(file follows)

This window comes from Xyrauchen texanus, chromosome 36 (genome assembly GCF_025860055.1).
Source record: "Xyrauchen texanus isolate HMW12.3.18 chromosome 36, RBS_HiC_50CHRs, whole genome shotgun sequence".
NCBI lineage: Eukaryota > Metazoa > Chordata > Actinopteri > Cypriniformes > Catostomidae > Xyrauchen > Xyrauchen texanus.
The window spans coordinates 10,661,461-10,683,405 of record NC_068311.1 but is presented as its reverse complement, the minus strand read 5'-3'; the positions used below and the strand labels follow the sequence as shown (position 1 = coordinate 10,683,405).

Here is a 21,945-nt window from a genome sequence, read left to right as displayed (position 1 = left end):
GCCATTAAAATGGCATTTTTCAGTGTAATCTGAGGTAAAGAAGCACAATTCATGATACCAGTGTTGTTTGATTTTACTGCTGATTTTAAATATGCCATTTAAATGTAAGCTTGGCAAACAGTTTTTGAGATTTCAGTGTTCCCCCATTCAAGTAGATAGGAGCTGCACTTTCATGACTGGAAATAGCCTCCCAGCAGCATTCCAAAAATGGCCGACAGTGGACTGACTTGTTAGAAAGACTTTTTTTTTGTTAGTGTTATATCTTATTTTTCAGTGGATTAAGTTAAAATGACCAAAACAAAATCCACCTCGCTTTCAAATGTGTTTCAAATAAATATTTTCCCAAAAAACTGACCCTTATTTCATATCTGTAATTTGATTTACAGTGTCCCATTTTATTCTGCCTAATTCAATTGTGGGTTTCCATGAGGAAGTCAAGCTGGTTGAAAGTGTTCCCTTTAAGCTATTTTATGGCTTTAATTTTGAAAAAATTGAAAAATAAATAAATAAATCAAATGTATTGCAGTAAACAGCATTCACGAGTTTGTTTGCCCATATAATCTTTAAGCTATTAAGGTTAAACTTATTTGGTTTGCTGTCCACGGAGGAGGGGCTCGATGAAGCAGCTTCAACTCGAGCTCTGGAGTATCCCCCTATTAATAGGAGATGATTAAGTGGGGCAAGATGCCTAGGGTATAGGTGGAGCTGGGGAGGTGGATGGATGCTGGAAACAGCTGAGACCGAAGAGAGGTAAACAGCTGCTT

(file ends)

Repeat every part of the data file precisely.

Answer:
This window comes from Xyrauchen texanus, chromosome 36 (genome assembly GCF_025860055.1).
Source record: "Xyrauchen texanus isolate HMW12.3.18 chromosome 36, RBS_HiC_50CHRs, whole genome shotgun sequence".
NCBI lineage: Eukaryota > Metazoa > Chordata > Actinopteri > Cypriniformes > Catostomidae > Xyrauchen > Xyrauchen texanus.
The window spans coordinates 10,661,461-10,683,405 of record NC_068311.1 but is presented as its reverse complement, the minus strand read 5'-3'; the positions used below and the strand labels follow the sequence as shown (position 1 = coordinate 10,683,405).

Here is a 21,945-nt window from a genome sequence, read left to right as displayed (position 1 = left end):
GCCATTAAAATGGCATTTTTCAGTGTAATCTGAGGTAAAGAAGCACAATTCATGATACCAGTGTTGTTTGATTTTACTGCTGATTTTAAATATGCCATTTAAATGTAAGCTTGGCAAACAGTTTTTGAGATTTCAGTGTTCCCCCATTCAAGTAGATAGGAGCTGCACTTTCATGACTGGAAATAGCCTCCCAGCAGCATTCCAAAAATGGCCGACAGTGGACTGACTTGTTAGAAAGACTTTTTTTTTGTTAGTGTTATATCTTATTTTTCAGTGGATTAAGTTAAAATGACCAAAACAAAATCCACCTCGCTTTCAAATGTGTTTCAAATAAATATTTTCCCAAAAAACTGACCCTTATTTCATATCTGTAATTTGATTTACAGTGTCCCATTTTATTCTGCCTAATTCAATTGTGGGTTTCCATGAGGAAGTCAAGCTGGTTGAAAGTGTTCCCTTTAAGCTATTTTATGGCTTTAATTTTGAAAAAATTGAAAAATAAATAAATAAATCAAATGTATTGCAGTAAACAGCATTCACGAGTTTGTTTGCCCATATAATCTTTAAGCTATTAAGGTTAAACTTATTTGGTTTGCTGTCCACGGAGGAGGGGCTCGATGAAGCAGCTTCAACTCGAGCTCTGGAGTATCCCCCTATTAATAGGAGATGATTAAGTGGGGCAAGATGCCTAGGGTATAGGTGGAGCTGGGGAGGTGGATGGATGCTGGAAACAGCTGAGACCGAAGAGAGGTAAACAGCTGCTT